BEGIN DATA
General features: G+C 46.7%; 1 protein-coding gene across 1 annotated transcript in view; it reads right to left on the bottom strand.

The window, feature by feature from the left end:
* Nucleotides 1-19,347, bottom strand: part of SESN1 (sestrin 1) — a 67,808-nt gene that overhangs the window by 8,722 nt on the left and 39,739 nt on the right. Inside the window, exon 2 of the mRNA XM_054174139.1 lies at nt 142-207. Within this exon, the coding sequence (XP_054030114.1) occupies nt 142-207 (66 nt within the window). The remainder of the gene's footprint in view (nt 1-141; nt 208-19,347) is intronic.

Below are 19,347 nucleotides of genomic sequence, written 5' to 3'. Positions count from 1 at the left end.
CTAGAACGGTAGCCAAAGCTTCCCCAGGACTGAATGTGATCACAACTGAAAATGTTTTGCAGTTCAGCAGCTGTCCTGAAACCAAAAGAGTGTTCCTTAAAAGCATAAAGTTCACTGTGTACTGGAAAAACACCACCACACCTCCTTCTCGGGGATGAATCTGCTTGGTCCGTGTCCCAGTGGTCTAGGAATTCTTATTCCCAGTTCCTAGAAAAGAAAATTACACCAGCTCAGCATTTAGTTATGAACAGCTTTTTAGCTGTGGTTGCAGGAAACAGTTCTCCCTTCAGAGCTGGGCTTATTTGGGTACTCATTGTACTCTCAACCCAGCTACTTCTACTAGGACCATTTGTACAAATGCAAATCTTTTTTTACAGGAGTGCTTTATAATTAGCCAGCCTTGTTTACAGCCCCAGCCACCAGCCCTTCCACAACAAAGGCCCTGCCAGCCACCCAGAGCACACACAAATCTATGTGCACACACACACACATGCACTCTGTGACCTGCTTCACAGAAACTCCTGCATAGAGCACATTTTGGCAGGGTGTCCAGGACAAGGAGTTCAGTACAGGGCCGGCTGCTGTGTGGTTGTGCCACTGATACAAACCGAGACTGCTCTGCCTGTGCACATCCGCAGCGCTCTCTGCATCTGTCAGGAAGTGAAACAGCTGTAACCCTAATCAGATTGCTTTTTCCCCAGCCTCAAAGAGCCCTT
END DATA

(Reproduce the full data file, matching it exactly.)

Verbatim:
General features: G+C 46.7%; 1 protein-coding gene across 1 annotated transcript in view; it reads right to left on the bottom strand.

The window, feature by feature from the left end:
* Nucleotides 1-19,347, bottom strand: part of SESN1 (sestrin 1) — a 67,808-nt gene that overhangs the window by 8,722 nt on the left and 39,739 nt on the right. Inside the window, exon 2 of the mRNA XM_054174139.1 lies at nt 142-207. Within this exon, the coding sequence (XP_054030114.1) occupies nt 142-207 (66 nt within the window). The remainder of the gene's footprint in view (nt 1-141; nt 208-19,347) is intronic.

Below are 19,347 nucleotides of genomic sequence, written 5' to 3'. Positions count from 1 at the left end.
CTAGAACGGTAGCCAAAGCTTCCCCAGGACTGAATGTGATCACAACTGAAAATGTTTTGCAGTTCAGCAGCTGTCCTGAAACCAAAAGAGTGTTCCTTAAAAGCATAAAGTTCACTGTGTACTGGAAAAACACCACCACACCTCCTTCTCGGGGATGAATCTGCTTGGTCCGTGTCCCAGTGGTCTAGGAATTCTTATTCCCAGTTCCTAGAAAAGAAAATTACACCAGCTCAGCATTTAGTTATGAACAGCTTTTTAGCTGTGGTTGCAGGAAACAGTTCTCCCTTCAGAGCTGGGCTTATTTGGGTACTCATTGTACTCTCAACCCAGCTACTTCTACTAGGACCATTTGTACAAATGCAAATCTTTTTTTACAGGAGTGCTTTATAATTAGCCAGCCTTGTTTACAGCCCCAGCCACCAGCCCTTCCACAACAAAGGCCCTGCCAGCCACCCAGAGCACACACAAATCTATGTGCACACACACACACATGCACTCTGTGACCTGCTTCACAGAAACTCCTGCATAGAGCACATTTTGGCAGGGTGTCCAGGACAAGGAGTTCAGTACAGGGCCGGCTGCTGTGTGGTTGTGCCACTGATACAAACCGAGACTGCTCTGCCTGTGCACATCCGCAGCGCTCTCTGCATCTGTCAGGAAGTGAAACAGCTGTAACCCTAATCAGATTGCTTTTTCCCCAGCCTCAAAGAGCCCTT